Coronavirus infects more than 1K workers at world’s top surgical glove maker

Andrew Cummings
November 25, 2020

Despite Tuesday's slump, its shares have surged over four fold this year.

This year, the company recorded a record turnover, a outcome of the skyrocketing worldwide demand for personal protective equipment (PPE), such as gloves and masks, with the spread of the Covid-19 pandemic.

However, the world's biggest rubber glove manufacturer, in a reply to Bursa Malaysia, said it does not anticipate a penalty from the delay in delivery.

"Based on advice from the ministry of health, it was agreed at a special meeting today to shut down 28 Top Glove factories.in stages to allow the workers to undergo tests and quarantine", said Defence Minister Ismail Sabri Yaakob.


Hartalega Holdings Bhd and Supermax Corp Bhd are the other two top glovemakers in the country.

The firm has about 16,000 factory employees and runs 47 factories in Malaysia, Thailand, China and Vietnam, with 36 producing gloves.

But there has been a cluster of virus outbreaks among Top Glove employees - many of whom are low-paid migrant workers - at factories in an industrial area near the capital, Kuala Lumpur. Its main markets are Europe and North America.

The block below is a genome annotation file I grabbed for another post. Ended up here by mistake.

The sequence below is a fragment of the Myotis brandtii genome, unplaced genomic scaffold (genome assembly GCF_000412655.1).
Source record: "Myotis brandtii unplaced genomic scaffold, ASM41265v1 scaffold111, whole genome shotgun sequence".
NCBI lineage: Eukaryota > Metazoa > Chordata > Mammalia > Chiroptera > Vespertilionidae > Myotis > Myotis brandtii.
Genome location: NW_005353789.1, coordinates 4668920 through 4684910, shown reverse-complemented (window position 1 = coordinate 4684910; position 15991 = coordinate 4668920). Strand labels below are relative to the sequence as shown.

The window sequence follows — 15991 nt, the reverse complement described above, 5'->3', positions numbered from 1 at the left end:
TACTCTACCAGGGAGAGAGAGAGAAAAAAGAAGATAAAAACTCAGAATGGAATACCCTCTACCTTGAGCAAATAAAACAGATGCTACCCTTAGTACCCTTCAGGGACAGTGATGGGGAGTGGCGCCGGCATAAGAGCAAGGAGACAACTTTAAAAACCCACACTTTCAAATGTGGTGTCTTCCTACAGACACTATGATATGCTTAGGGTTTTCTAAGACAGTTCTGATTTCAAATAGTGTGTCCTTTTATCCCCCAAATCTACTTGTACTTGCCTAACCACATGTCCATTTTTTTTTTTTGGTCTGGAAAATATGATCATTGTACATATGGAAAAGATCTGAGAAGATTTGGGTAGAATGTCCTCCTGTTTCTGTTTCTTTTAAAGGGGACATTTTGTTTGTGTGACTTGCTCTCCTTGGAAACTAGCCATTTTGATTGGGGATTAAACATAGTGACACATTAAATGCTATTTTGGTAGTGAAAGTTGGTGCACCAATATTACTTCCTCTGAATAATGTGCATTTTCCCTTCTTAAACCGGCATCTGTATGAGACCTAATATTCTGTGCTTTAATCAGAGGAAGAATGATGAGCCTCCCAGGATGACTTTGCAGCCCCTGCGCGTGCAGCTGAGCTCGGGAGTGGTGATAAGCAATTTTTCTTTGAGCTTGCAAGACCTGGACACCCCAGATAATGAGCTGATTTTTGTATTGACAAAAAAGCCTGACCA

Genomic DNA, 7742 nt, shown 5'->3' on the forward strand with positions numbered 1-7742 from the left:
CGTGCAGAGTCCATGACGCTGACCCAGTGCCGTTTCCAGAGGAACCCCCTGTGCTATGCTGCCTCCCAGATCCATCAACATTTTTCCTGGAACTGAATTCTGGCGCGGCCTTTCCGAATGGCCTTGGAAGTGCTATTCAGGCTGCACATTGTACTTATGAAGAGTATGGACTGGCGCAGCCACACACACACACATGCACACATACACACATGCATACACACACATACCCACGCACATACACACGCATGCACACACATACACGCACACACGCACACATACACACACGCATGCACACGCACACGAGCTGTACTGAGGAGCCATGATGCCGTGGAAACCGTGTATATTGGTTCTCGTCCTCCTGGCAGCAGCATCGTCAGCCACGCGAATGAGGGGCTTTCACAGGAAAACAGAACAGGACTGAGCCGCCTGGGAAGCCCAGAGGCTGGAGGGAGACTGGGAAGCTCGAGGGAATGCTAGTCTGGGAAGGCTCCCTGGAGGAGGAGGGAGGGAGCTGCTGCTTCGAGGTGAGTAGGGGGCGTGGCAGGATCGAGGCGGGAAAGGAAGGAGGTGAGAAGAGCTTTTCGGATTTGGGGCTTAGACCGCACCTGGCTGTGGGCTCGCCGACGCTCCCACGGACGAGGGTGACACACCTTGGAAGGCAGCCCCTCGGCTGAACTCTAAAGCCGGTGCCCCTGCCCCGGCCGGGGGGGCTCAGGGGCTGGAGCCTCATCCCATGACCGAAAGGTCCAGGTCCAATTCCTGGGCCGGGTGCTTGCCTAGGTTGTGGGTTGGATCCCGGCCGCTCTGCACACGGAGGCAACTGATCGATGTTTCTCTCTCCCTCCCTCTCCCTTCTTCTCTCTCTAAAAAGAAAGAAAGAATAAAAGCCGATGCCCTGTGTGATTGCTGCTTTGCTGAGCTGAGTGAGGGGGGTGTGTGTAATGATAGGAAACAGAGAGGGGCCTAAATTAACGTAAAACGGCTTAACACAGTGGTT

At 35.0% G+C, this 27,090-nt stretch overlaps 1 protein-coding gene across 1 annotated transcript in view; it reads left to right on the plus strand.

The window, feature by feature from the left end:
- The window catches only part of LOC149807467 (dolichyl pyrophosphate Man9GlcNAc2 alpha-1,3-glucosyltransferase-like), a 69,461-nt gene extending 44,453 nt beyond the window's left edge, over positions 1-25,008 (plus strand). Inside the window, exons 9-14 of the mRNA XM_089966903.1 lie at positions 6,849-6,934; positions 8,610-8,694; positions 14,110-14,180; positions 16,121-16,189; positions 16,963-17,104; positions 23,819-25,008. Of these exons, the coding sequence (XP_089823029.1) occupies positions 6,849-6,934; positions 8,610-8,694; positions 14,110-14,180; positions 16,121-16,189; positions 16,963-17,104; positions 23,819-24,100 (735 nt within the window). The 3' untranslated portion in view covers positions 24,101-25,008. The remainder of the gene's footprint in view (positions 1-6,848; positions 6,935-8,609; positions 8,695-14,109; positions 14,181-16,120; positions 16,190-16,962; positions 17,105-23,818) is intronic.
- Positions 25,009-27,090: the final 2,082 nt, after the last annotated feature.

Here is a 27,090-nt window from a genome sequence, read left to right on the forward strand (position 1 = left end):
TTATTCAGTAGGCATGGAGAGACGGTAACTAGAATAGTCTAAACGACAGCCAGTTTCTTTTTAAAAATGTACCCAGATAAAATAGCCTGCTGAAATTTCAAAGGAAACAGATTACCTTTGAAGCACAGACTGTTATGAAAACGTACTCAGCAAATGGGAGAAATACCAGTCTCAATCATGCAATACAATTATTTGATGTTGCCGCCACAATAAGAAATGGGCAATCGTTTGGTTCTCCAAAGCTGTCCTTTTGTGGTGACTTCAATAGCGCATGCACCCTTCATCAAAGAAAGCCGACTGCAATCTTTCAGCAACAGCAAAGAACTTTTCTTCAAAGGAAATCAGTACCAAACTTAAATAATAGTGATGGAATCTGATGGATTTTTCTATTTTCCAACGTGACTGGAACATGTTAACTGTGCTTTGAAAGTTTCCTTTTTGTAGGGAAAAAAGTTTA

Its remaining 12 factories in the area remained operating at reduced capacities.


"To minimise the impact on our customers, we are allocating sales orders to unaffected factories and rescheduling deliveries where possible", Top Glove Corp of Malaysia said in a statement, according to The Hill.

The company did not immediately respond to an email from Reuters seeking details, including the impact on production. But she said tight supply could push prices up.

"The development of the temporary closure of its facilities in stages is still fluid".

The closures have not yet affected the company's orders, Ng said, adding that she is maintaining her earnings estimates for fiscal year 2021.


Two other analysts predicted a 2 per cent hit to annual profit. Keep comments relevant to the article. Final decision will be at the discretion of the Taipei Times.

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